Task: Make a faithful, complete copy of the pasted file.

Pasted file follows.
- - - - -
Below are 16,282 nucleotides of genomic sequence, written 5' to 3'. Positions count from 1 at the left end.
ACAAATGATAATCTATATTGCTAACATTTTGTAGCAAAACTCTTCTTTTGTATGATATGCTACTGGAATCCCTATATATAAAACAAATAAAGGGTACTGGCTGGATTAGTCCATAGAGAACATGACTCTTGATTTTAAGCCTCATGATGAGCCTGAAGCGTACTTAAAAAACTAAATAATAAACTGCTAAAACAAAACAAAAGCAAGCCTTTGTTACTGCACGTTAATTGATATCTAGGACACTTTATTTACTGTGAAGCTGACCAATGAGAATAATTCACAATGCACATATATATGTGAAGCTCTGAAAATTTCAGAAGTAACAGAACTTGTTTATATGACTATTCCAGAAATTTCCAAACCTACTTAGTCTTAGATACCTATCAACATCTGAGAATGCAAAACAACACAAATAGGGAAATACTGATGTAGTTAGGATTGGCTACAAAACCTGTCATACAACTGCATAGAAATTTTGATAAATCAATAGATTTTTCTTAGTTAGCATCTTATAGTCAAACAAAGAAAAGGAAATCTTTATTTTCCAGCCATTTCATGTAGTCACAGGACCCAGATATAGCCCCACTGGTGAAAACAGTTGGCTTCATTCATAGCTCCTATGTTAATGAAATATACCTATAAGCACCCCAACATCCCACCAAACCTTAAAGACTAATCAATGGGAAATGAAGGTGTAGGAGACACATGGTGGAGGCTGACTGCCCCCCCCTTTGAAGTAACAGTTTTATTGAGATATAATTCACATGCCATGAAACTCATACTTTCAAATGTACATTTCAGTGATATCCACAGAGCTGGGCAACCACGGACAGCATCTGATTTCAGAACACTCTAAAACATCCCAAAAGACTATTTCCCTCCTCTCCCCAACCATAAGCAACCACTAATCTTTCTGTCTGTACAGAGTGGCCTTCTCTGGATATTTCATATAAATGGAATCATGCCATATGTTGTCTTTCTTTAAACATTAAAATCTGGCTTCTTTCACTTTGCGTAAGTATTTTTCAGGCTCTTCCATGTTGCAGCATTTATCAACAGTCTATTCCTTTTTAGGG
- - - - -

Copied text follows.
Below are 16,282 nucleotides of genomic sequence, written 5' to 3'. Positions count from 1 at the left end.
ACAAATGATAATCTATATTGCTAACATTTTGTAGCAAAACTCTTCTTTTGTATGATATGCTACTGGAATCCCTATATATAAAACAAATAAAGGGTACTGGCTGGATTAGTCCATAGAGAACATGACTCTTGATTTTAAGCCTCATGATGAGCCTGAAGCGTACTTAAAAAACTAAATAATAAACTGCTAAAACAAAACAAAAGCAAGCCTTTGTTACTGCACGTTAATTGATATCTAGGACACTTTATTTACTGTGAAGCTGACCAATGAGAATAATTCACAATGCACATATATATGTGAAGCTCTGAAAATTTCAGAAGTAACAGAACTTGTTTATATGACTATTCCAGAAATTTCCAAACCTACTTAGTCTTAGATACCTATCAACATCTGAGAATGCAAAACAACACAAATAGGGAAATACTGATGTAGTTAGGATTGGCTACAAAACCTGTCATACAACTGCATAGAAATTTTGATAAATCAATAGATTTTTCTTAGTTAGCATCTTATAGTCAAACAAAGAAAAGGAAATCTTTATTTTCCAGCCATTTCATGTAGTCACAGGACCCAGATATAGCCCCACTGGTGAAAACAGTTGGCTTCATTCATAGCTCCTATGTTAATGAAATATACCTATAAGCACCCCAACATCCCACCAAACCTTAAAGACTAATCAATGGGAAATGAAGGTGTAGGAGACACATGGTGGAGGCTGACTGCCCCCCCCTTTGAAGTAACAGTTTTATTGAGATATAATTCACATGCCATGAAACTCATACTTTCAAATGTACATTTCAGTGATATCCACAGAGCTGGGCAACCACGGACAGCATCTGATTTCAGAACACTCTAAAACATCCCAAAAGACTATTTCCCTCCTCTCCCCAACCATAAGCAACCACTAATCTTTCTGTCTGTACAGAGTGGCCTTCTCTGGATATTTCATATAAATGGAATCATGCCATATGTTGTCTTTCTTTAAACATTAAAATCTGGCTTCTTTCACTTTGCGTAAGTATTTTTCAGGCTCTTCCATGTTGCAGCATTTATCAACAGTCTATTCCTTTTTAGGG